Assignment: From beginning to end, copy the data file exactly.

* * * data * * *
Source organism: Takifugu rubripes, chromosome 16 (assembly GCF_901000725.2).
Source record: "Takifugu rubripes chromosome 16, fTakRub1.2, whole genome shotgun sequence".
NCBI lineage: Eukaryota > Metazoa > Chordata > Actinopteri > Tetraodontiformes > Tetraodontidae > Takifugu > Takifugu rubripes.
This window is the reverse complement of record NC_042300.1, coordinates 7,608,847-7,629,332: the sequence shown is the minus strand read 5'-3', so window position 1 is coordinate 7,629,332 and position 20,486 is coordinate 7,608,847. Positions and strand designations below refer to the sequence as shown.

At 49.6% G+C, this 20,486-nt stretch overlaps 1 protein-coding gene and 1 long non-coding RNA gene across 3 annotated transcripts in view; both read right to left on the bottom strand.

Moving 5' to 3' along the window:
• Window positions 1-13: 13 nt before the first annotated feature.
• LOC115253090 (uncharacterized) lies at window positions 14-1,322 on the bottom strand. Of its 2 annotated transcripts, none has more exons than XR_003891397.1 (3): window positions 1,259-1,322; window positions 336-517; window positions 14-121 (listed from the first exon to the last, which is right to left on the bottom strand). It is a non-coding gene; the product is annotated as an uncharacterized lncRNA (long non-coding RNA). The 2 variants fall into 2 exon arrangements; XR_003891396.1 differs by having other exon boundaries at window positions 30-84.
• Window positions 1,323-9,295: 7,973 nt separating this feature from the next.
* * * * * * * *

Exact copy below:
Source organism: Takifugu rubripes, chromosome 16 (assembly GCF_901000725.2).
Source record: "Takifugu rubripes chromosome 16, fTakRub1.2, whole genome shotgun sequence".
NCBI lineage: Eukaryota > Metazoa > Chordata > Actinopteri > Tetraodontiformes > Tetraodontidae > Takifugu > Takifugu rubripes.
This window is the reverse complement of record NC_042300.1, coordinates 7,608,847-7,629,332: the sequence shown is the minus strand read 5'-3', so window position 1 is coordinate 7,629,332 and position 20,486 is coordinate 7,608,847. Positions and strand designations below refer to the sequence as shown.

At 49.6% G+C, this 20,486-nt stretch overlaps 1 protein-coding gene and 1 long non-coding RNA gene across 3 annotated transcripts in view; both read right to left on the bottom strand.

Moving 5' to 3' along the window:
• Window positions 1-13: 13 nt before the first annotated feature.
• LOC115253090 (uncharacterized) lies at window positions 14-1,322 on the bottom strand. Of its 2 annotated transcripts, none has more exons than XR_003891397.1 (3): window positions 1,259-1,322; window positions 336-517; window positions 14-121 (listed from the first exon to the last, which is right to left on the bottom strand). It is a non-coding gene; the product is annotated as an uncharacterized lncRNA (long non-coding RNA). The 2 variants fall into 2 exon arrangements; XR_003891396.1 differs by having other exon boundaries at window positions 30-84.
• Window positions 1,323-9,295: 7,973 nt separating this feature from the next.